Light is the very source of human sustenance. The rudimentary albeit fascinating process of photosynthesis which is inevitable for mankind’s survival is totally dependent upon light. Right from the evolution of humanity, the concept of light has possessed an allure encompassing within it material degrees of both romanticism and mysticism in equal measure.
In this immensely readable and intensely engaging work, Brian Clegg by shaking away the cobwebs of scientific jargon and dispelling the terrors of fear inducing equations, provides a glowing overview of the anatomy, utility and the meaning of light. Tracing the history of human fascination for the study of light, Clegg commences with the exploits of Empidocles and Aristole before navigating a roller coaster of a path (spanning hundreds of years) that ends at the door step of frightening future possibilities, just one of which represents “Quantum Cloning”. On the way he introduces the eager reader to many an indefatigable personality embodying inexhaustible patience and dedication, whose rigours have ensured that we have a better and grateful understanding of the world that we inhabit.
From the serene meadows of Woolsthorpe where Sir Issac Newton unraveled the mysteries of gravity, to an obscure Patent Office in Bern where the genius of Albert Einstein revealed the stunning and mind numbing facets of general and special relativity, Brian Clegg handholds us through the maze of reflection and refraction, helps us hurdle over the seemingly insurmountable obstacles of particle and wave theories, never deserting us when we arrive at a weird world characterised by the interplay of electromagnetism and the entanglement of Photons.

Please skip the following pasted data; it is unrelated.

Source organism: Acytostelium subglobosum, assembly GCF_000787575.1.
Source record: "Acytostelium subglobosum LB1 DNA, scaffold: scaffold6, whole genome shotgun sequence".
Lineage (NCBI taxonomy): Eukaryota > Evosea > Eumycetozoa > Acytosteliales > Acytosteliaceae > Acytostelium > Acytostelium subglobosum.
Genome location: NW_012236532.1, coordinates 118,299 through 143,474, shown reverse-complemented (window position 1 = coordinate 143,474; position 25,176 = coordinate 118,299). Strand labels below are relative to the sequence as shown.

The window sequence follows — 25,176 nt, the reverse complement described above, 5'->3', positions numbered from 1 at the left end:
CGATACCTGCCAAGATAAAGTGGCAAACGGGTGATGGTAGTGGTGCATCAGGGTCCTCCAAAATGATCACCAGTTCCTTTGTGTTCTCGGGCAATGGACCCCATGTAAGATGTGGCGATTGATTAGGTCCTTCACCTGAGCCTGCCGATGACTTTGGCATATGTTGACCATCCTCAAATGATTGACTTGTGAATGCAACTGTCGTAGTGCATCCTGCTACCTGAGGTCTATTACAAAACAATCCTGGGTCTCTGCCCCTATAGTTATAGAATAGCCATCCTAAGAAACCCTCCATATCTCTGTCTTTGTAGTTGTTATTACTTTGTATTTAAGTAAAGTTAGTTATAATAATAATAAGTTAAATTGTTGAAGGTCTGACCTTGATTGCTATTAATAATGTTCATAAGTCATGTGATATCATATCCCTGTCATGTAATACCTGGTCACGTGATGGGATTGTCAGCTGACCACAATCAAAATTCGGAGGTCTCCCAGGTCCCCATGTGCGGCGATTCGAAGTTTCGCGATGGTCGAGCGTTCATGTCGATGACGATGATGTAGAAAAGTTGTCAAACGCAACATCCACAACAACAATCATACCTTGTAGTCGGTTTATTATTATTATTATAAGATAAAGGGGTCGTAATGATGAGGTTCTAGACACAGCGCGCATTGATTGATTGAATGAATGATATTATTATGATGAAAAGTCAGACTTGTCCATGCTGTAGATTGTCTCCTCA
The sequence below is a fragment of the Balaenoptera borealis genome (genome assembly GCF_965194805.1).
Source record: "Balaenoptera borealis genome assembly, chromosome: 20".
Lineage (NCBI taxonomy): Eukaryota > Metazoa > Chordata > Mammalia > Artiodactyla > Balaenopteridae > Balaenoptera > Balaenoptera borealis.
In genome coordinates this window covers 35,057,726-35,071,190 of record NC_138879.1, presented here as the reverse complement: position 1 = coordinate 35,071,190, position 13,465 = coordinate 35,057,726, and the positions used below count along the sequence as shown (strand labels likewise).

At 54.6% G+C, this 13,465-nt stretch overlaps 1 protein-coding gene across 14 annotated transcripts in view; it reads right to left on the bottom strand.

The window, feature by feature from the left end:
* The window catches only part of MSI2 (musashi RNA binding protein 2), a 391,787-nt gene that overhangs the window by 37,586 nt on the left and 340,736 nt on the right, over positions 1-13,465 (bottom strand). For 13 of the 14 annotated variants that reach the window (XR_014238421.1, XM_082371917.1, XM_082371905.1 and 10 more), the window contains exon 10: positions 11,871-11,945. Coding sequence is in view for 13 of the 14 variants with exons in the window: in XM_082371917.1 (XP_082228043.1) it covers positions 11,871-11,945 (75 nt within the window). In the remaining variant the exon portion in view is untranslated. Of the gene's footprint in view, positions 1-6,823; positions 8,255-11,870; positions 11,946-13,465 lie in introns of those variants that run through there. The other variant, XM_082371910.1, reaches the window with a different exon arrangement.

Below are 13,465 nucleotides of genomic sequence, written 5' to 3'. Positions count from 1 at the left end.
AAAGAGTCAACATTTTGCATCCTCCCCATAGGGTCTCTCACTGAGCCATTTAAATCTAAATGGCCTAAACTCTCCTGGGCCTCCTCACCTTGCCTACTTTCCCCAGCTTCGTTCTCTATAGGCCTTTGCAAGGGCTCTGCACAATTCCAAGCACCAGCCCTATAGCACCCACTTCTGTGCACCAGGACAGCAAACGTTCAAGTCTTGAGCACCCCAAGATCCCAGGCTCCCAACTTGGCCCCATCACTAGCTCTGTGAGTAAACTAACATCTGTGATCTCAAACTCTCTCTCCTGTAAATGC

The most significant value addition of this book lies in its ability to impart esoteric concepts in elementary language. Whether it be describing James Clerk Maxwell and Michael Faraday’s jousts with electromagnetism or the rift between Newton and Christiaan Huygens as to whether light is composed of particles or waves, the author takes great care to ensure that the reader is not ensnared or entangled in a trap of convoluted Physics. The Chapter on Richard Feynman is one of the best in the whole book if not the best.
“Light Years” – Sheds abundant lustre!
We, as a humanity have made an extraordinary and epochal transformation from ‘ape-man to space-man’ (in Professor Brian Cox’s own words). But how did this stupendous change take place? What significant events occurred that made such a breathtaking evolution a reality?
Questions such as these are the preserve of “Human Universe”. Professor Brian Cox and co-author Andrew Cohen go back in time and also in space to chart out the wonderful path of human evolution from primate to astronaut. During the course of traversing this long and fascinating path, they also acquaint the reader with heroic individuals whose indefatigable passion to the Sciences shed precious Light into the formation of mankind.
While the book on the whole is extremely illuminating and at places, even profound, there is no doubt that some of the chapters could have been made more simpler instead of being shrouded in technological esoterica. For example, the passages dealing with Yukawa Couplings, Gluons, and Quantum Physics challenge the intellect and endurance of the reader no end and a layman might well be forgiven for giving up in unavoidable exasperation!
On the whole this is a book worth reading and more importantly worth possessing. It acts as a trusted springboard for all those desiring to whet their appetite on a dose of Human Evolution and an understanding of the Universe.
“Human Universe” – Ought to be universally recommended.